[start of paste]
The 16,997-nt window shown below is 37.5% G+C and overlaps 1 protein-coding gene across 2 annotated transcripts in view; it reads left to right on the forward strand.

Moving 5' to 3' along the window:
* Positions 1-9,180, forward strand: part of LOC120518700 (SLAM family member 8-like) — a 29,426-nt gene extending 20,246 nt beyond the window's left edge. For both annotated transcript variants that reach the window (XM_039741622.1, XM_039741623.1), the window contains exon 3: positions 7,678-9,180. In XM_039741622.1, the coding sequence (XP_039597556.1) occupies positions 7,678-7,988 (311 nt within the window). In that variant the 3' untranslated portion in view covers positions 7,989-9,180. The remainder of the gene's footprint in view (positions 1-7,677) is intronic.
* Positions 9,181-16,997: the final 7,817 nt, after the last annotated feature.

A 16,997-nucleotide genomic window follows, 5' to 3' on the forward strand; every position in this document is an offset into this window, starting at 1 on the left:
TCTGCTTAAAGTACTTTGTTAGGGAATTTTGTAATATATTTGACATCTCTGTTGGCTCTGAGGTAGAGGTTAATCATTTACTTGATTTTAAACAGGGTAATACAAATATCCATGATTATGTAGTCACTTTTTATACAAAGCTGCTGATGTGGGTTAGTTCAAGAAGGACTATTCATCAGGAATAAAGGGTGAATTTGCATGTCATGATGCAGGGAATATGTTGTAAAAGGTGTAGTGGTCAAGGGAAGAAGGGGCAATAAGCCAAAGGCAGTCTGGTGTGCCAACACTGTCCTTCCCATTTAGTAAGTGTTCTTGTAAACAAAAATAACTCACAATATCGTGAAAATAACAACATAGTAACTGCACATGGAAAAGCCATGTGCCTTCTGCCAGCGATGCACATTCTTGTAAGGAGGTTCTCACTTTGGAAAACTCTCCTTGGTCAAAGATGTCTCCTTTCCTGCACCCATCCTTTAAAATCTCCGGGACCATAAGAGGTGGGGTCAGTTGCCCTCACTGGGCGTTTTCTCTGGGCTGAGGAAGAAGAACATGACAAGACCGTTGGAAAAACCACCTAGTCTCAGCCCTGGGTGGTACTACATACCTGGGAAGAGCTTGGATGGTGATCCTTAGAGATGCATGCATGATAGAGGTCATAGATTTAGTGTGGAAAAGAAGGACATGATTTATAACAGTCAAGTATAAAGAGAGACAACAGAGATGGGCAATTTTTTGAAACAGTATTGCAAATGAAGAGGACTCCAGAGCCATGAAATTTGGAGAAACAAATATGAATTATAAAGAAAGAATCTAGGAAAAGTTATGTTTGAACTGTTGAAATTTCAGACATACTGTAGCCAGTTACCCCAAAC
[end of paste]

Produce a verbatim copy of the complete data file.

The 16,997-nt window shown below is 37.5% G+C and overlaps 1 protein-coding gene across 2 annotated transcripts in view; it reads left to right on the forward strand.

Moving 5' to 3' along the window:
* Positions 1-9,180, forward strand: part of LOC120518700 (SLAM family member 8-like) — a 29,426-nt gene extending 20,246 nt beyond the window's left edge. For both annotated transcript variants that reach the window (XM_039741622.1, XM_039741623.1), the window contains exon 3: positions 7,678-9,180. In XM_039741622.1, the coding sequence (XP_039597556.1) occupies positions 7,678-7,988 (311 nt within the window). In that variant the 3' untranslated portion in view covers positions 7,989-9,180. The remainder of the gene's footprint in view (positions 1-7,677) is intronic.
* Positions 9,181-16,997: the final 7,817 nt, after the last annotated feature.

A 16,997-nucleotide genomic window follows, 5' to 3' on the forward strand; every position in this document is an offset into this window, starting at 1 on the left:
TCTGCTTAAAGTACTTTGTTAGGGAATTTTGTAATATATTTGACATCTCTGTTGGCTCTGAGGTAGAGGTTAATCATTTACTTGATTTTAAACAGGGTAATACAAATATCCATGATTATGTAGTCACTTTTTATACAAAGCTGCTGATGTGGGTTAGTTCAAGAAGGACTATTCATCAGGAATAAAGGGTGAATTTGCATGTCATGATGCAGGGAATATGTTGTAAAAGGTGTAGTGGTCAAGGGAAGAAGGGGCAATAAGCCAAAGGCAGTCTGGTGTGCCAACACTGTCCTTCCCATTTAGTAAGTGTTCTTGTAAACAAAAATAACTCACAATATCGTGAAAATAACAACATAGTAACTGCACATGGAAAAGCCATGTGCCTTCTGCCAGCGATGCACATTCTTGTAAGGAGGTTCTCACTTTGGAAAACTCTCCTTGGTCAAAGATGTCTCCTTTCCTGCACCCATCCTTTAAAATCTCCGGGACCATAAGAGGTGGGGTCAGTTGCCCTCACTGGGCGTTTTCTCTGGGCTGAGGAAGAAGAACATGACAAGACCGTTGGAAAAACCACCTAGTCTCAGCCCTGGGTGGTACTACATACCTGGGAAGAGCTTGGATGGTGATCCTTAGAGATGCATGCATGATAGAGGTCATAGATTTAGTGTGGAAAAGAAGGACATGATTTATAACAGTCAAGTATAAAGAGAGACAACAGAGATGGGCAATTTTTTGAAACAGTATTGCAAATGAAGAGGACTCCAGAGCCATGAAATTTGGAGAAACAAATATGAATTATAAAGAAAGAATCTAGGAAAAGTTATGTTTGAACTGTTGAAATTTCAGACATACTGTAGCCAGTTACCCCAAAC